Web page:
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Having asthma implies a higher risk of COVID-19 complications

By Michael Bartlett

Posted on July 14th, 2020

People who struggle with asthma are at high risk of contracting the new virus since their respiratory and immune systems are compromised to a great extent. Therefore, they should take extra precautions to avoid infection with the novel coronavirus.

Over 25 million people in the U.S. struggle with asthma, a common inflammatory disease of the airways. According to the Centers for Disease Control and Prevention, 1 in 13 individuals suffers from it. Since it is a disease that affects the respiratory system, this disease entails a greater likelihood of contracting SARS-COV-2, as people who suffer from it have a weak immune system. The U.S. is still the country with the largest number of infected cases at the moment. If you have asthma, you need to take extra precautions to avoid infection.

Why are people with asthma more susceptible to developing complications to COVID-19?

As a chronic respiratory disease, asthma places individuals who suffer from it at a higher risk for developing complications if getting infected, since their respiratory system is weak and functions improperly. Furthermore, people who suffer from it also have a poor immune system, which is a known risk factor for the novel coronavirus. The lung capacity of the patients is also low, which only increases their chances of infection with the new virus. If you struggle with this disease and experience a worsening of your symptoms or a new onset of symptoms, please seek medical attention immediately.

The main symptoms you should be looking for if you suspect you became infected with the new virus are:

  • a persisting cough
  • fever
  • difficulty breathing

Nevertheless, people who suffer from asthma and contracted the new virus are also more prone to serious health complications, such as severe muscle pain, heart attack, acute respiratory distress syndrome, irregular heart rate, fatigue, cardiovascular shock, and even death. Therefore, it is crucial to take extra precautions during the pandemic, such as:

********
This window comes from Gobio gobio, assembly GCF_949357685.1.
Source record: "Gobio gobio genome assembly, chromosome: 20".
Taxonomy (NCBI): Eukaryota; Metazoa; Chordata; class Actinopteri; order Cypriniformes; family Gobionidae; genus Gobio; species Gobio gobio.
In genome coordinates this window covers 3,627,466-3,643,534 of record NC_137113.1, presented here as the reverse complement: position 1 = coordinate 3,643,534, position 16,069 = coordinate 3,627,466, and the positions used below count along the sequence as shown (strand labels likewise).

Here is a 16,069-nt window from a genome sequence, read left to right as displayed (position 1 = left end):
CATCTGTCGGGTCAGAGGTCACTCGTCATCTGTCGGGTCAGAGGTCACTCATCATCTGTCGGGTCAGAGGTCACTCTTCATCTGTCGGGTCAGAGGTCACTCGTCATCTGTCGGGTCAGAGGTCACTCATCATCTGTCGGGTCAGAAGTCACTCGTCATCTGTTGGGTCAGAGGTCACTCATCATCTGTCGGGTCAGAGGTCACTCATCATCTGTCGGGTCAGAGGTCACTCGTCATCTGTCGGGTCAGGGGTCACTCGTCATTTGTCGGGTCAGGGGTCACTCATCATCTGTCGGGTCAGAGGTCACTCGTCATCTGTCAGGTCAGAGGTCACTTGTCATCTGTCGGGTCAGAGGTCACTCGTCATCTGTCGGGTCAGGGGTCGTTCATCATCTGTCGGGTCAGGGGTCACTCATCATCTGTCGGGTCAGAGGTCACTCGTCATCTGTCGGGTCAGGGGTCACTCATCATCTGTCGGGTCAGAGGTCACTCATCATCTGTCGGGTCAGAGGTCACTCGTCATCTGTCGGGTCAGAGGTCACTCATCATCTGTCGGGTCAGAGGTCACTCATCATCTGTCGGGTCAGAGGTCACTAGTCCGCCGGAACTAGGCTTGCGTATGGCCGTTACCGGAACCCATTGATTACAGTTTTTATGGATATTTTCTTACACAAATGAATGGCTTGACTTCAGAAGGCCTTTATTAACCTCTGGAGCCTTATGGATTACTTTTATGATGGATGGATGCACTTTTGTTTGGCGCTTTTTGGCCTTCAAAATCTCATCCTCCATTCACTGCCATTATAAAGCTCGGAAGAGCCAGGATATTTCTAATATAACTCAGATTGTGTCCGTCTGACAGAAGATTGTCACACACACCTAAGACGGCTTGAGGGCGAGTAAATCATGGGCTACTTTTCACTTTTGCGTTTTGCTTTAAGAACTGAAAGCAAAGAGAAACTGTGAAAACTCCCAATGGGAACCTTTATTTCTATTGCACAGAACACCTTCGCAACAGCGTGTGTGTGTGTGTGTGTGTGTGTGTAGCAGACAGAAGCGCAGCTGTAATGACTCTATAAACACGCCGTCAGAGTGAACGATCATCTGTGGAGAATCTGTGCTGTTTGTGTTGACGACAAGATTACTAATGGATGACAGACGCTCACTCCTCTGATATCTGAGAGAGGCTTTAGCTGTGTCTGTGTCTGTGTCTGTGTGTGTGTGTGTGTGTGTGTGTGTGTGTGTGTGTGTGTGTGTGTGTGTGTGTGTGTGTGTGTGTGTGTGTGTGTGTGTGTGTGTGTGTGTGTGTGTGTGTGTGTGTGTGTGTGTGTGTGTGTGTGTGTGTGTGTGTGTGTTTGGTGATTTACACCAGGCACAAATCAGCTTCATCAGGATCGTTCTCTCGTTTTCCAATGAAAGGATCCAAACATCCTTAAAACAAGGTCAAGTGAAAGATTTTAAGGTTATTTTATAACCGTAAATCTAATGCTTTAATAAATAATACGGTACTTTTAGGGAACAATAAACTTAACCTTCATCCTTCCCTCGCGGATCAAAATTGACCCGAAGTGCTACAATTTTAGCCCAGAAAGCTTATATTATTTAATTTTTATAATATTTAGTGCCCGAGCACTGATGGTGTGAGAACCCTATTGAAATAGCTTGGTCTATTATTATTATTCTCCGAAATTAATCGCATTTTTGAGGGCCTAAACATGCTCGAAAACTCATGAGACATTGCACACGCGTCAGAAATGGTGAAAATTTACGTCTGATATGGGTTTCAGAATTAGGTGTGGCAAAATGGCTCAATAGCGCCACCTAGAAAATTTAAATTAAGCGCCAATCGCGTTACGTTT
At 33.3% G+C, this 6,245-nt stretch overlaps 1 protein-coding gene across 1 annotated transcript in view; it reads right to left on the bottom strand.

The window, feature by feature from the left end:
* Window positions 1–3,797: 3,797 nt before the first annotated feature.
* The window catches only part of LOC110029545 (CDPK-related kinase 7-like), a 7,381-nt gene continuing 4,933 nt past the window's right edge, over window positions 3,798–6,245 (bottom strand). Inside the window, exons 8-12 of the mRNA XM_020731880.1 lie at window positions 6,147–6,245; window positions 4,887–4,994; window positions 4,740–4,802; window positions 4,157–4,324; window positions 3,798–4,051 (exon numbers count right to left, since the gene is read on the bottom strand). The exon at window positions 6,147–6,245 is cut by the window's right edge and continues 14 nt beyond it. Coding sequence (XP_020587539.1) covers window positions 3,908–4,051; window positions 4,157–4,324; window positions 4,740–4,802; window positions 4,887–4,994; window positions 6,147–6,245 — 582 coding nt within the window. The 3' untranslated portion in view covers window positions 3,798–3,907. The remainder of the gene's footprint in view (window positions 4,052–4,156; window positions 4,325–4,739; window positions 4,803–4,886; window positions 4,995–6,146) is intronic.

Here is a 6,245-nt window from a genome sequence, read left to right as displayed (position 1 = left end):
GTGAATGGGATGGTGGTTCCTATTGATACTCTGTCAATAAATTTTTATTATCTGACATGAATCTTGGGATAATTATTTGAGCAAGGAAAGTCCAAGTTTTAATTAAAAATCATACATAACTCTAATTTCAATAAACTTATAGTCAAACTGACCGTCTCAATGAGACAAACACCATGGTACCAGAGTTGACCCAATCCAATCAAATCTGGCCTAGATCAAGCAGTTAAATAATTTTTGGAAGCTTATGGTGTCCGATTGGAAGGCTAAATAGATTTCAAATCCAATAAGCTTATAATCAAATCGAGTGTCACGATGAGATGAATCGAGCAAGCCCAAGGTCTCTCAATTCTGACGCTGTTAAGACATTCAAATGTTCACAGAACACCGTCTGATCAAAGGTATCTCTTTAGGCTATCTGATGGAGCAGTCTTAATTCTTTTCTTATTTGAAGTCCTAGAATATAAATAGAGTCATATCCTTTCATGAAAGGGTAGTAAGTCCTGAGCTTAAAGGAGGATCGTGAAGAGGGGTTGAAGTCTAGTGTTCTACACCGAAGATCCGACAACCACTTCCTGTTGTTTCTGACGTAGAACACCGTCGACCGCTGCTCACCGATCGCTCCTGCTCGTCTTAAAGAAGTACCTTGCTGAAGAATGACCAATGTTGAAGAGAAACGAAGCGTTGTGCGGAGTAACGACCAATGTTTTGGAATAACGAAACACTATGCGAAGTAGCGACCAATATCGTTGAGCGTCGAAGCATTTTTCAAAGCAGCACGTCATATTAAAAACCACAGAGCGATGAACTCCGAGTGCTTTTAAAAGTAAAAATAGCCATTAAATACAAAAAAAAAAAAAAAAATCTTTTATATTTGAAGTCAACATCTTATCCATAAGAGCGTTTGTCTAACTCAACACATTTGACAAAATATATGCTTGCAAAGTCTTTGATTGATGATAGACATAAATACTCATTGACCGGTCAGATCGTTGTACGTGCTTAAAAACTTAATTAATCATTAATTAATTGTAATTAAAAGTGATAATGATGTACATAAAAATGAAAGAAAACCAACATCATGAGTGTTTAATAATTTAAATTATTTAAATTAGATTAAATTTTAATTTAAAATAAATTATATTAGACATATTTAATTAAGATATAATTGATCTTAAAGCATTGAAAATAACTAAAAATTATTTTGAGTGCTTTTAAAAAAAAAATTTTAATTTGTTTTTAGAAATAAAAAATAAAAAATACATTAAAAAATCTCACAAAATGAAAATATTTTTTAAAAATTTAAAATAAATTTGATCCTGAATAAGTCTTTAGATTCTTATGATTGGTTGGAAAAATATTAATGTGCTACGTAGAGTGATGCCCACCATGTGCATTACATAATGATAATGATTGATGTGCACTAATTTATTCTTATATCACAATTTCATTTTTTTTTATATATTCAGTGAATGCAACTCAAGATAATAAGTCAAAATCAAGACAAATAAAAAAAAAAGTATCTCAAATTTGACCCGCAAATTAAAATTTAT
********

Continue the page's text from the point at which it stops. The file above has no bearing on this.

• washing your hand thoroughly with soap and water for at least 20 seconds
  • maintaining social distance, which means keeping at least 3 feet between you and those around you when you go outside
  • avoiding leaving your home unless emergency reasons are involved, such as buying groceries or seeking medical attention
  • covering your nose and mouth with your elbow when you cough or sneeze
  • wearing a face mask when outside, particularly if you have symptoms
  • refraining from touching your eyes, nose, and mouth if you have not properly washed your hands before
  • keeping up with the news regarding the coronavirus so that you can learn about other protective measures you can take to avoid infection

Among other factors, asthma can also be caused by asbestos exposure

Exposure to asbestos occurs when one inhales or ingests its fibers. While a definitive correlation between asbestos exposure and asthma has not yet been made, medical studies suggest that the former can trigger the latter by causing airway obstruction. As a consequence, bronchial asthma will develop. According to a study conducted on the Norwegian population, nearly 15% of the people exposed to hazardous occupational agents, including asbestos, developed this disease within a few years.?Regardless of whether there is or not a definitive connection, asbestos can trigger asthma attacks in people with the condition.

There were numerous industries that used the carcinogenic mineral in enormous amounts before 1980, when it was finally regulated by health agencies, since the mineral has multiple convenient properties, such as durability and resistance to fire, chemicals, and electricity. Some of the occupations with a history of heavy asbestos exposure include chemical plant workers, insulators, power plant workers, electricians, textile mill workers, carpenters, sheet metal workers, millwright, and construction workers.

People with asthma may qualify for compensation

If you have a history of occupational asbestos exposure and are currently struggling with asthma, you may be eligible for compensation from asbestos trust funds. Contact our attorneys for a free of charge case evaluation. To determine whether asbestos fibers are present in your lungs, the medical experts we collaborate with will conduct various tests. In the unfortunate case, asbestos fibers are found in your lungs, you may apply for compensation by having one of our lawyers file a claim with asbestos trust funds and, if you are a veteran, with the VA as well.

It is important to take legal action as soon as you discover your diagnosis since asbestos exposure cases have a statute of limitations of 3 years. Thereby, if you fail to file a claim within this period of time, you will no longer qualify for it. Another worthy of note aspect is that, unless we recover financial compensation for you, you will not have to pay our law firm anything, as we work on a contingency fee basis. Eventually, after gathering enough proof, we will obtain the maximum amount of money you are entitled to for your physical and emotional distress from all the parties at fault.